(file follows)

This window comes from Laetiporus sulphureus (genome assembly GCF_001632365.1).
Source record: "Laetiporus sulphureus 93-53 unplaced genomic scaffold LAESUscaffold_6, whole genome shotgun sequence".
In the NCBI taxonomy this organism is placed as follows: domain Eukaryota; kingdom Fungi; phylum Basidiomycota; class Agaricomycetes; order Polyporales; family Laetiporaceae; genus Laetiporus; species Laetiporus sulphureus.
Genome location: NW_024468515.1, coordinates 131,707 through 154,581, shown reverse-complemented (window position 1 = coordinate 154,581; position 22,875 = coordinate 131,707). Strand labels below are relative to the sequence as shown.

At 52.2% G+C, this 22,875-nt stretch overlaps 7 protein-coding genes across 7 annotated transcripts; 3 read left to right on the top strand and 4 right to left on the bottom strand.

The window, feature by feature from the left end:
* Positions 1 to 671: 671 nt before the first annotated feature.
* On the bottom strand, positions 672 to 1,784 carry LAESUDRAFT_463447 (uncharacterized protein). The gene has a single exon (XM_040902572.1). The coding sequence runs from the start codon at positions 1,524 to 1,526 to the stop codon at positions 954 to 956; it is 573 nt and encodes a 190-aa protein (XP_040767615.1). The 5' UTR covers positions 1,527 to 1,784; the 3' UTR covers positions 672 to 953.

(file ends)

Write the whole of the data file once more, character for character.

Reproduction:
This window comes from Laetiporus sulphureus (genome assembly GCF_001632365.1).
Source record: "Laetiporus sulphureus 93-53 unplaced genomic scaffold LAESUscaffold_6, whole genome shotgun sequence".
In the NCBI taxonomy this organism is placed as follows: domain Eukaryota; kingdom Fungi; phylum Basidiomycota; class Agaricomycetes; order Polyporales; family Laetiporaceae; genus Laetiporus; species Laetiporus sulphureus.
Genome location: NW_024468515.1, coordinates 131,707 through 154,581, shown reverse-complemented (window position 1 = coordinate 154,581; position 22,875 = coordinate 131,707). Strand labels below are relative to the sequence as shown.

At 52.2% G+C, this 22,875-nt stretch overlaps 7 protein-coding genes across 7 annotated transcripts; 3 read left to right on the top strand and 4 right to left on the bottom strand.

The window, feature by feature from the left end:
* Positions 1 to 671: 671 nt before the first annotated feature.
* On the bottom strand, positions 672 to 1,784 carry LAESUDRAFT_463447 (uncharacterized protein). The gene has a single exon (XM_040902572.1). The coding sequence runs from the start codon at positions 1,524 to 1,526 to the stop codon at positions 954 to 956; it is 573 nt and encodes a 190-aa protein (XP_040767615.1). The 5' UTR covers positions 1,527 to 1,784; the 3' UTR covers positions 672 to 953.